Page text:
By Tucker Paquette
“Get off the grass!”
Whether it be at New Student Orientation or an ordinary day at Springfield College, chances are all students here have heard this yelled toward at least one individual who chose to walk on the grass. Upon being called out, most students will then immediately get back onto the walkway, distancing themselves from their misstep.
Why is this dynamic in place, though? How long has avoiding the grass been common practice at this school?
It turns out there’s more to the story than you might think.
One aspect of this discussion most students likely aren’t privy to is how far back the tradition of avoiding the grass spans. As it would be, the tradition goes back a long time.
“From very early on, this [not walking on the grass] has been something that has been done,” Springfield College Archivist Jeff Monseau said.
As a matter of fact, a document in Monseau’s archives titled, “Freshman Commandments”, one he estimates is from around 1930, has a section called “You Shall Not:” and the first item listed is “Walk upon the grass.” That’s right – the Springfield College community has not been walking on the grass for almost 100 years.
This archive, complete with a beanie from back in those days (yes, Springfield College first-year students donned beanies in the early-to-mid 1900s, too), just goes to show how avoiding the grass is a practice that has withstood the test of time on this campus.
In fact, the beanie back then was mainly green in color, noticeably different from the predominantly gray beanies Springfield College first-years wear nowadays. If the policy of not walking on the grass can remain consistent for longer than the color of the much-discussed beanies, then this custom certainly has some real staying power.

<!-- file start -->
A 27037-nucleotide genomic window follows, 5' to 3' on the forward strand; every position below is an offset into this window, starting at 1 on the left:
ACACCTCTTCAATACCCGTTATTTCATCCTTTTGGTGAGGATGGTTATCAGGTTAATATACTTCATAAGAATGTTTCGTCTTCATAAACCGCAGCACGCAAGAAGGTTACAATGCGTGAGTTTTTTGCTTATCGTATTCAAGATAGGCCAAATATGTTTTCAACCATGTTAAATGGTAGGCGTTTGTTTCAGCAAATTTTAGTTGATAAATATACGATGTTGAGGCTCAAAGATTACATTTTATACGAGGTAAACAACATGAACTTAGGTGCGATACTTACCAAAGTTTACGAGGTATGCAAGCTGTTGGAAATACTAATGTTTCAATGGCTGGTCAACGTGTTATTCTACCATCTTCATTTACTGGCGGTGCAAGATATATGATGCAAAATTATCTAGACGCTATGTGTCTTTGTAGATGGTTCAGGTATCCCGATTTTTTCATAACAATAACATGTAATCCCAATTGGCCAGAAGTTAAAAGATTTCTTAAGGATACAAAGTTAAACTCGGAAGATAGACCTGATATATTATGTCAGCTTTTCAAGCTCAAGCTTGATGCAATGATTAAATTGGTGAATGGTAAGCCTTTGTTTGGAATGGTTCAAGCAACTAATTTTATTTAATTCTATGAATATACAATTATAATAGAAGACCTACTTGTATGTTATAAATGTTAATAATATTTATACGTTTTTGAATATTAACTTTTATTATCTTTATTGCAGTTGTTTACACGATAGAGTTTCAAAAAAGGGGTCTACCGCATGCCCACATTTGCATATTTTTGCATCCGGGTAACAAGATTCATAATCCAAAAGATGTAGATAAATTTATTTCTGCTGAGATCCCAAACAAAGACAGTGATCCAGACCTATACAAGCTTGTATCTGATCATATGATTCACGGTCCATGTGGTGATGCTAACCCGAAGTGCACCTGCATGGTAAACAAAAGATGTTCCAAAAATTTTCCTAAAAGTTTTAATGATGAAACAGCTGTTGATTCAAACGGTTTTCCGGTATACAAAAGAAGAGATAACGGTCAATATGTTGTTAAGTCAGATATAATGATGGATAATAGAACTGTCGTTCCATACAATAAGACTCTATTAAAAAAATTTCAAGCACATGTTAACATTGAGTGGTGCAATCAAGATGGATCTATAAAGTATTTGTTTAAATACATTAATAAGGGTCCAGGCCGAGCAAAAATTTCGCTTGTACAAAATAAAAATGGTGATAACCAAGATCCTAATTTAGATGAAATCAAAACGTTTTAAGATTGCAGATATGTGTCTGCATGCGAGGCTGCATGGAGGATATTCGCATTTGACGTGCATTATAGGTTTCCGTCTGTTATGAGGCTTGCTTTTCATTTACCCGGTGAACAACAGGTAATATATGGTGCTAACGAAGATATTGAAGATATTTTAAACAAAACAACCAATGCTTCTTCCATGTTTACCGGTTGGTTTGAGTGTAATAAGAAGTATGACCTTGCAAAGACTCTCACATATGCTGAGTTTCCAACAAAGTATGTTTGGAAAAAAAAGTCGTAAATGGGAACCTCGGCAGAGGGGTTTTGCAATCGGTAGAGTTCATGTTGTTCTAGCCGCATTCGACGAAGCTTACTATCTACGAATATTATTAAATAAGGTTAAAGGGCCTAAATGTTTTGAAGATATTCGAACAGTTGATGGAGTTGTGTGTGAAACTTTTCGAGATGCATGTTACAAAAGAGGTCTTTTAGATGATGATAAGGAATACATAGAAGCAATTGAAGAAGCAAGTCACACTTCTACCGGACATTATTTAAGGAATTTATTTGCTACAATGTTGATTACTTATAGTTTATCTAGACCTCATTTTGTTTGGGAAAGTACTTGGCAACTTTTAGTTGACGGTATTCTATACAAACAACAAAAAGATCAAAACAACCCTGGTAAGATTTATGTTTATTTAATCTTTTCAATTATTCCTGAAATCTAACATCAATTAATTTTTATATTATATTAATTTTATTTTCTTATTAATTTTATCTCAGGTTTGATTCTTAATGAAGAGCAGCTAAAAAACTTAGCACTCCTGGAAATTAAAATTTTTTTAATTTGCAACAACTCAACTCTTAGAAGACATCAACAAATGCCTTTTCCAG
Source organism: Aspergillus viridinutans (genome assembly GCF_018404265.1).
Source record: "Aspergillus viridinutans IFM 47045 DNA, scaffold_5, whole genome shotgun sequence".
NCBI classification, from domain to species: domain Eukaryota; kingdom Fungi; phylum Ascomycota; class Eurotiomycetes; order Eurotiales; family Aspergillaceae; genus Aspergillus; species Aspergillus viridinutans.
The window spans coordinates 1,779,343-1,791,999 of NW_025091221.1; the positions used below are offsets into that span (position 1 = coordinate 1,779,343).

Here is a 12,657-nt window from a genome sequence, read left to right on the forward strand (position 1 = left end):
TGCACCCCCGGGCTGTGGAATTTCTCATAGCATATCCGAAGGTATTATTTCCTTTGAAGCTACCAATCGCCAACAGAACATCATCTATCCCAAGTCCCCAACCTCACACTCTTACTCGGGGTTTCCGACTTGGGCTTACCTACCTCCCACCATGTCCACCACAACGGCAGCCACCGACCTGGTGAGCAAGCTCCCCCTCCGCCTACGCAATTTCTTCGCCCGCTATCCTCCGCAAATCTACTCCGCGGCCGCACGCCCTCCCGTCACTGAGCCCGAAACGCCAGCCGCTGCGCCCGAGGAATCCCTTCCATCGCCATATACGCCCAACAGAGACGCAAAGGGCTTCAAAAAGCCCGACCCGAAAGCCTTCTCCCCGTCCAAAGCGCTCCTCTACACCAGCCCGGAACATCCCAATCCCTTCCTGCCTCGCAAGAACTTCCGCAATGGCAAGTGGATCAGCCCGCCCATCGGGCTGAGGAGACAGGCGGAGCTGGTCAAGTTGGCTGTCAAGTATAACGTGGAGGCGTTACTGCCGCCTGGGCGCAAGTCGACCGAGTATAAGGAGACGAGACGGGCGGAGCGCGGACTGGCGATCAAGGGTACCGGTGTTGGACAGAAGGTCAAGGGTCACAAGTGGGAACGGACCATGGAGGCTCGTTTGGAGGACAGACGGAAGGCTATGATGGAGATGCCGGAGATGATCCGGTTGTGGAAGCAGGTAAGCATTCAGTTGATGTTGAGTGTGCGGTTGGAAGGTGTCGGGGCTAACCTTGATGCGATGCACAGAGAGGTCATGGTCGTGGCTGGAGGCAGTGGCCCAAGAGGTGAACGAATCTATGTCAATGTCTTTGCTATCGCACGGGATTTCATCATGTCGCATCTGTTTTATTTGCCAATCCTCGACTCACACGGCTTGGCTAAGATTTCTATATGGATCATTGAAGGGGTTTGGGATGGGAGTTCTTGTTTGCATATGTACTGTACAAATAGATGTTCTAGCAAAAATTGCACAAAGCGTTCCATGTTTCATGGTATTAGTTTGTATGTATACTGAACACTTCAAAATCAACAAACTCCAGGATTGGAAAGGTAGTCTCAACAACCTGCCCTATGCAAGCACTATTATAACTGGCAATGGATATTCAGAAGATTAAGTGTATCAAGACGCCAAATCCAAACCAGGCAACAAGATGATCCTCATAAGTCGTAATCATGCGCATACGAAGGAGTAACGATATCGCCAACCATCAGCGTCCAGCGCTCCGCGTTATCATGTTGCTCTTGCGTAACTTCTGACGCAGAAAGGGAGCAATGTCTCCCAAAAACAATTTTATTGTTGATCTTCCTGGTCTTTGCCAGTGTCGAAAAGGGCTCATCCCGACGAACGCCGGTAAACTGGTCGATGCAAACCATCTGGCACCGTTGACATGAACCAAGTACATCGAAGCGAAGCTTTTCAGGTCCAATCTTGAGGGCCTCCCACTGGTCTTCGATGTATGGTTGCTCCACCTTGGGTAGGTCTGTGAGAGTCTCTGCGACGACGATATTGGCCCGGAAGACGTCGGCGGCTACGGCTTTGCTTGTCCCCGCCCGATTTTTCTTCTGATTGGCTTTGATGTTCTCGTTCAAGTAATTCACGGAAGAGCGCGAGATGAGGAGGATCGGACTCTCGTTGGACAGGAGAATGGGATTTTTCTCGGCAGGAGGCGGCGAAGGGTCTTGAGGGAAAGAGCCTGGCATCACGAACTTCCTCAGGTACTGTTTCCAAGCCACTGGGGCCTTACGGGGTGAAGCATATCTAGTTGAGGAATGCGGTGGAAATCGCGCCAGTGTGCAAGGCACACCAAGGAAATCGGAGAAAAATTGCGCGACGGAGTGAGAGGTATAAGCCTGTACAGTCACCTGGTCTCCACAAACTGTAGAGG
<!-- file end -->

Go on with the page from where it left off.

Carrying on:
For more evidence as to how many years the code of not walking on the grass has been routinely observed here, the 1959-60 Frosh Handbook reads “Springfield students refrain from walking on the grass” under the “Traditions of Springfield College” section.
As for the question of why we avoid the grass, while there isn’t one commonly accepted answer, there are several viable possibilities that have been bandied about.
“I’ve seen various reasons for it,” Monseau said. “To keep the campus beautiful. [So] the students learn order, restraint and learn to follow rules.”
Interestingly enough, Monseau would go on to mention how former Springfield College President Dr. Richard B. Flynn was quite strict about enforcing the tradition of not walking on the grass. Judging from how students responded, they didn’t want to take any chances.
“I used to take people to Cheney [Dining Hall] who would come and visit, and we’d sit [near] the window and watch the students, and not one of them would cross over [onto] the grass,” Monseau said.
Monseau noticed how the policy of avoiding the grass became at least a little bit less strict when the current President, Mary-Beth Cooper, arrived. He said how she’s more cognizant of fun things students may want to do that happen to take place on the grass.
“I think for activities and everything, it’s usually okay now to go on the grass,” Monseau said.
Still, whenever possible, it’s probably best to stay away from walking on the grass. That way, the traditions of this school continue to be obeyed, and there’s no risk of verbal reprimand.
Photo Courtesy Springfield College